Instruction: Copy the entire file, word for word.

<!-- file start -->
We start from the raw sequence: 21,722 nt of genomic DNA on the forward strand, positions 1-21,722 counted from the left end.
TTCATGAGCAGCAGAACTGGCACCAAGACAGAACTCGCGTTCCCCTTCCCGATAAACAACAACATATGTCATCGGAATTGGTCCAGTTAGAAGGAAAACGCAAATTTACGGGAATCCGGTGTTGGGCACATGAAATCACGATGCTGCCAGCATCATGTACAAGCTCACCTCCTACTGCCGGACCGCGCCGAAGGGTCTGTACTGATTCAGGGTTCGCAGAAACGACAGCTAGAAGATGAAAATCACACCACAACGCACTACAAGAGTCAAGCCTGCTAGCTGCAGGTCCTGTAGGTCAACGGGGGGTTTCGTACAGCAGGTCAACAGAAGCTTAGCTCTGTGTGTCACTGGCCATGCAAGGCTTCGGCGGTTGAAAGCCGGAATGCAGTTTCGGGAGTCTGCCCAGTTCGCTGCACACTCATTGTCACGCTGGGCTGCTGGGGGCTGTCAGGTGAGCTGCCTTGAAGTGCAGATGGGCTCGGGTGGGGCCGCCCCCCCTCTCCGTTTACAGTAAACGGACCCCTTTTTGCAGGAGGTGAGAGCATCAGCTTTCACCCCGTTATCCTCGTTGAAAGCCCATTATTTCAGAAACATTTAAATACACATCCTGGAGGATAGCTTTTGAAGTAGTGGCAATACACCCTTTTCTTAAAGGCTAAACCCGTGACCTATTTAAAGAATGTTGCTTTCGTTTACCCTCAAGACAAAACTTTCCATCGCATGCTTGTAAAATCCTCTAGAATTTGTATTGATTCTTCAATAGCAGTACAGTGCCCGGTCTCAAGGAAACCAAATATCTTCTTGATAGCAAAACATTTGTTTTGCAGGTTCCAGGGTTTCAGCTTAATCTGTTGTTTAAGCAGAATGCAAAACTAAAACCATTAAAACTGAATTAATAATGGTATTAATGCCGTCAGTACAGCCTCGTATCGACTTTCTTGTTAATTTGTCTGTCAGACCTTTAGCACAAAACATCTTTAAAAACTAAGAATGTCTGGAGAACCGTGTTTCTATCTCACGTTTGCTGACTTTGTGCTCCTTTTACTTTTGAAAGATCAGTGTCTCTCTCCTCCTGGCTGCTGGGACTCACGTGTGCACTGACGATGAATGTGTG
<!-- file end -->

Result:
We start from the raw sequence: 21,722 nt of genomic DNA on the forward strand, positions 1-21,722 counted from the left end.
TTCATGAGCAGCAGAACTGGCACCAAGACAGAACTCGCGTTCCCCTTCCCGATAAACAACAACATATGTCATCGGAATTGGTCCAGTTAGAAGGAAAACGCAAATTTACGGGAATCCGGTGTTGGGCACATGAAATCACGATGCTGCCAGCATCATGTACAAGCTCACCTCCTACTGCCGGACCGCGCCGAAGGGTCTGTACTGATTCAGGGTTCGCAGAAACGACAGCTAGAAGATGAAAATCACACCACAACGCACTACAAGAGTCAAGCCTGCTAGCTGCAGGTCCTGTAGGTCAACGGGGGGTTTCGTACAGCAGGTCAACAGAAGCTTAGCTCTGTGTGTCACTGGCCATGCAAGGCTTCGGCGGTTGAAAGCCGGAATGCAGTTTCGGGAGTCTGCCCAGTTCGCTGCACACTCATTGTCACGCTGGGCTGCTGGGGGCTGTCAGGTGAGCTGCCTTGAAGTGCAGATGGGCTCGGGTGGGGCCGCCCCCCCTCTCCGTTTACAGTAAACGGACCCCTTTTTGCAGGAGGTGAGAGCATCAGCTTTCACCCCGTTATCCTCGTTGAAAGCCCATTATTTCAGAAACATTTAAATACACATCCTGGAGGATAGCTTTTGAAGTAGTGGCAATACACCCTTTTCTTAAAGGCTAAACCCGTGACCTATTTAAAGAATGTTGCTTTCGTTTACCCTCAAGACAAAACTTTCCATCGCATGCTTGTAAAATCCTCTAGAATTTGTATTGATTCTTCAATAGCAGTACAGTGCCCGGTCTCAAGGAAACCAAATATCTTCTTGATAGCAAAACATTTGTTTTGCAGGTTCCAGGGTTTCAGCTTAATCTGTTGTTTAAGCAGAATGCAAAACTAAAACCATTAAAACTGAATTAATAATGGTATTAATGCCGTCAGTACAGCCTCGTATCGACTTTCTTGTTAATTTGTCTGTCAGACCTTTAGCACAAAACATCTTTAAAAACTAAGAATGTCTGGAGAACCGTGTTTCTATCTCACGTTTGCTGACTTTGTGCTCCTTTTACTTTTGAAAGATCAGTGTCTCTCTCCTCCTGGCTGCTGGGACTCACGTGTGCACTGACGATGAATGTGTG